“I think everybody’s nuts” – Johnny Depp
Is milk bad for us? I really quite genuinely have no idea anymore. Pretty much everywhere I look I can find millions of sensational articles telling me that milk is some awful inflammatory, acid-forming, snot-inducing poison. The anti-milk brigade also delights in pointing out that humans (and mainly only those in the West) are the only species who drink milk to adulthood and, to make it worse, drink the milk of ANOTHER ANIMAL (urgh gross how creepy etc etc). But, of course, for every one of these articles, I can find six that say something different, which remind us that we have been dairy farming for over 7000 years, tell us to load our kids with it until they’re at least five and that milk is our protein, calcium and vitamin giving best friend. So that’s all entirely clear then! Marvellous.
The line that I take in our house with milk is basically this. The small person drinks it, twice a day like small people do. Yes maybe I am a sap to the corporate power of the dairy lobby, but he is still pretty small, is growing and I am less comfortable experimenting on him than I am myself and my husband. And so until the Department of Health or WHO or whoever decides these things tells me to do something different I will carry on letting him drink milk. I always avoid milk when I have a cold – there definitely IS something in the snot-inducing thing. Beyond that, our basic rule is that if a dairy-free milk alternative is the same or nicer than milk for any given purpose it shall be used. If it isn’t (and I have yet to find a dairy alternative that doesn’t render English breakfast tea utterly vile), the cow’s milk stays. Almond milk, for example, is really great on nutty muesli and in smoothies. Ditto oat milk for porridge. While I am not convinced that we still know enough about the safety of many soy products generally, I will concede that some soya milks in coffee can be quite tasty.
Anyway, all of that is just a very long way to getting round to telling you about this cashew milk that I made with my own fair hands in my very own kitchen this afternoon. I am really quite excited about it. Yes, I know. Cashew milk! Exactly the sort of thing I would until recently have written off as a weird cranky ‘healthfood’ (and the people who made it at home even crankier and weirder). But then I tried the awesome one that they make over at Plenish, the super fashionable London juice cleanse company. I love all of their juices (even the broccoli one) but this was really special – a sort of healthy vanilla milkshake loaded with plant protein, magnesium, copper and zinc. I necked half the bottle as an afternoon snack (I would never drink a glass of milk) and then used the rest to make porridge the next day and it was fantastic. At £13.50 per 500ml bottle, however, using it to cook your morning porridge is a bit like using Evian to wash your car.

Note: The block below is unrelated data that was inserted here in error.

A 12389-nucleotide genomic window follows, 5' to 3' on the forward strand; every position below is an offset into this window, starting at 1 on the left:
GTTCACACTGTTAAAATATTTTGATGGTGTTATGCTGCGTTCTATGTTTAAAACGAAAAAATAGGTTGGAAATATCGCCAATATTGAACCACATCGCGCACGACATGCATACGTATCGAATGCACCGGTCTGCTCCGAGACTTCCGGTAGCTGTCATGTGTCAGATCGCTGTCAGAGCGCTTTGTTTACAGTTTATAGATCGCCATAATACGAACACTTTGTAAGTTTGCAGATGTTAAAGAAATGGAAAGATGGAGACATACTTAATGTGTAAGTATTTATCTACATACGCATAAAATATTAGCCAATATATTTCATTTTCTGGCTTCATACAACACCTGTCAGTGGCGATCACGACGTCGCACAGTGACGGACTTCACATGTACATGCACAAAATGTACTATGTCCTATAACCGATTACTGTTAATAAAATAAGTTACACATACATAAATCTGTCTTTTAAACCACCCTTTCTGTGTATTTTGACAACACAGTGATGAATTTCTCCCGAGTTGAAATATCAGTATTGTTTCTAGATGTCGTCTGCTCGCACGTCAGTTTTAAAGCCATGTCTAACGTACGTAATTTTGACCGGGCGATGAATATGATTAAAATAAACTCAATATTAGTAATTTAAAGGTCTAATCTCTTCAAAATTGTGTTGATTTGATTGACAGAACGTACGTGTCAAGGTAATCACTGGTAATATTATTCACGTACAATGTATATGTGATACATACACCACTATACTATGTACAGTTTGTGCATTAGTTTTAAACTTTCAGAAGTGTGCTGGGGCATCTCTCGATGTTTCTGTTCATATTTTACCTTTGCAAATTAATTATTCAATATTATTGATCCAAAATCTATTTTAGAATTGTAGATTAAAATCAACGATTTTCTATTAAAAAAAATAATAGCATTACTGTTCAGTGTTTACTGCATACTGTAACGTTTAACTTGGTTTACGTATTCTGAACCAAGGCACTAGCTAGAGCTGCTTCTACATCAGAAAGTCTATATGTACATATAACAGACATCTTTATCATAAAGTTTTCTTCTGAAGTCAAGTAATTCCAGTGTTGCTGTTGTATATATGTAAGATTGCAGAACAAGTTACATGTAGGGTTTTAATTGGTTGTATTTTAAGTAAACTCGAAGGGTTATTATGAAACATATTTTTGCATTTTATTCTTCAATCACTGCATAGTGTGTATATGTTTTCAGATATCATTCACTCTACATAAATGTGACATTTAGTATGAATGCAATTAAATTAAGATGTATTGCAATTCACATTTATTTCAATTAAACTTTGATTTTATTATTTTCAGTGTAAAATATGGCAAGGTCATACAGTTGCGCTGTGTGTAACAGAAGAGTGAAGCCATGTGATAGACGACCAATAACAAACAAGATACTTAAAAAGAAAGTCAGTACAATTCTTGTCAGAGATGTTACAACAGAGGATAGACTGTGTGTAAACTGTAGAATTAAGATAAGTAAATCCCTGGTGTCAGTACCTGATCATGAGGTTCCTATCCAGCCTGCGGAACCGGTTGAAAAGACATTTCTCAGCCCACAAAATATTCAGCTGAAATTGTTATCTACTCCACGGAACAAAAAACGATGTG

How hard could it be to make my own? Not very, as it turns out, and I think I have pretty much nailed their formula after a couple of failed attempts. Unlike with almonds or brazil nuts, cashews are so soft that they don’t need overnight soaking or need straining afterwards. What you will need is a super hardcore kick-ass blender. I have a Vitamix, which while very expensive has been a brilliant kitchen investment. If you don’t have a blender, nut milks can be made in a food processor, but you may need to strain it through a muslin or a fine very sieve afterwards.
To make 500ml you will need:
- 400ml water
- 100g raw, unsalted cashew nuts
- 10g chopped dates (you could sweeten with maple syrup or similar if you prefer)
- 1/2 tsp ground cinnamon
- Pinch of salt (I used Maldon. Plenish use Himalayan Pink)
- Seeds scraped out of 1/2 a vanilla pod (or 1tsp or so extract, but go easy and taste as you go)
Stick in your blender and blitz! It is quite foamy when it comes out but settles pretty quickly. I prefer this quite cold so I stuck it in a sealed bottle and into the fridge for a while but you could throw a couple of ice cubes into the blender and reduce the water slightly if you want to drink it straightaway. It will (the internet tells me) keep for a 3-4 days at least in the fridge if sealed, but there is no way it is going to last that long.
Kitchen song of the day: Stubborn Love – The Lumineers (The Lumineers)